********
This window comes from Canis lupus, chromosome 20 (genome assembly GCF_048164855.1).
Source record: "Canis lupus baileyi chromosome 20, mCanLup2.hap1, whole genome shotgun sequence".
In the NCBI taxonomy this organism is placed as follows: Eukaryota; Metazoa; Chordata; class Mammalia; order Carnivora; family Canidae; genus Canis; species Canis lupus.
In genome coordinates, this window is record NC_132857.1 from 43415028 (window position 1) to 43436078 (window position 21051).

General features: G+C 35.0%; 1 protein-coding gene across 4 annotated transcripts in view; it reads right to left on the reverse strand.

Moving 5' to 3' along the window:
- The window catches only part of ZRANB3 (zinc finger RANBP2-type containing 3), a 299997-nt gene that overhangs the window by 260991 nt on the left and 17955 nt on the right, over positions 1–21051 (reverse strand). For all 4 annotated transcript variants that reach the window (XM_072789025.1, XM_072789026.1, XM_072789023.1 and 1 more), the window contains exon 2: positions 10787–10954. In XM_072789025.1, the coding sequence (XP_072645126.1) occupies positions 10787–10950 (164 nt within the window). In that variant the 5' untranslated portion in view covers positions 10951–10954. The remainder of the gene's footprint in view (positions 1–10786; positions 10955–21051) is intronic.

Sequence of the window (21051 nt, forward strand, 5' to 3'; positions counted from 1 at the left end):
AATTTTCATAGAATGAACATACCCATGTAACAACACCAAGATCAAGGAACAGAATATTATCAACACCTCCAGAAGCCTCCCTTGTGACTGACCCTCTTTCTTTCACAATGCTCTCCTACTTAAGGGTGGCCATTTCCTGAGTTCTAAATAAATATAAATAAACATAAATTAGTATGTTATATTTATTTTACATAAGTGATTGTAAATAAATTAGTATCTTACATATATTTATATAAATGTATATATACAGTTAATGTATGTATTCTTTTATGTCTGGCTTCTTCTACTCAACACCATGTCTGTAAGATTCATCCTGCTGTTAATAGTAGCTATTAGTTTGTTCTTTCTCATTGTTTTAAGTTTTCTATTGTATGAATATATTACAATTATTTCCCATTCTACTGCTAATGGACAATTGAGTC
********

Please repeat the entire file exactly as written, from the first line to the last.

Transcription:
This window comes from Canis lupus, chromosome 20 (genome assembly GCF_048164855.1).
Source record: "Canis lupus baileyi chromosome 20, mCanLup2.hap1, whole genome shotgun sequence".
In the NCBI taxonomy this organism is placed as follows: Eukaryota; Metazoa; Chordata; class Mammalia; order Carnivora; family Canidae; genus Canis; species Canis lupus.
In genome coordinates, this window is record NC_132857.1 from 43415028 (window position 1) to 43436078 (window position 21051).

General features: G+C 35.0%; 1 protein-coding gene across 4 annotated transcripts in view; it reads right to left on the reverse strand.

Moving 5' to 3' along the window:
- The window catches only part of ZRANB3 (zinc finger RANBP2-type containing 3), a 299997-nt gene that overhangs the window by 260991 nt on the left and 17955 nt on the right, over positions 1–21051 (reverse strand). For all 4 annotated transcript variants that reach the window (XM_072789025.1, XM_072789026.1, XM_072789023.1 and 1 more), the window contains exon 2: positions 10787–10954. In XM_072789025.1, the coding sequence (XP_072645126.1) occupies positions 10787–10950 (164 nt within the window). In that variant the 5' untranslated portion in view covers positions 10951–10954. The remainder of the gene's footprint in view (positions 1–10786; positions 10955–21051) is intronic.

Sequence of the window (21051 nt, forward strand, 5' to 3'; positions counted from 1 at the left end):
AATTTTCATAGAATGAACATACCCATGTAACAACACCAAGATCAAGGAACAGAATATTATCAACACCTCCAGAAGCCTCCCTTGTGACTGACCCTCTTTCTTTCACAATGCTCTCCTACTTAAGGGTGGCCATTTCCTGAGTTCTAAATAAATATAAATAAACATAAATTAGTATGTTATATTTATTTTACATAAGTGATTGTAAATAAATTAGTATCTTACATATATTTATATAAATGTATATATACAGTTAATGTATGTATTCTTTTATGTCTGGCTTCTTCTACTCAACACCATGTCTGTAAGATTCATCCTGCTGTTAATAGTAGCTATTAGTTTGTTCTTTCTCATTGTTTTAAGTTTTCTATTGTATGAATATATTACAATTATTTCCCATTCTACTGCTAATGGACAATTGAGTC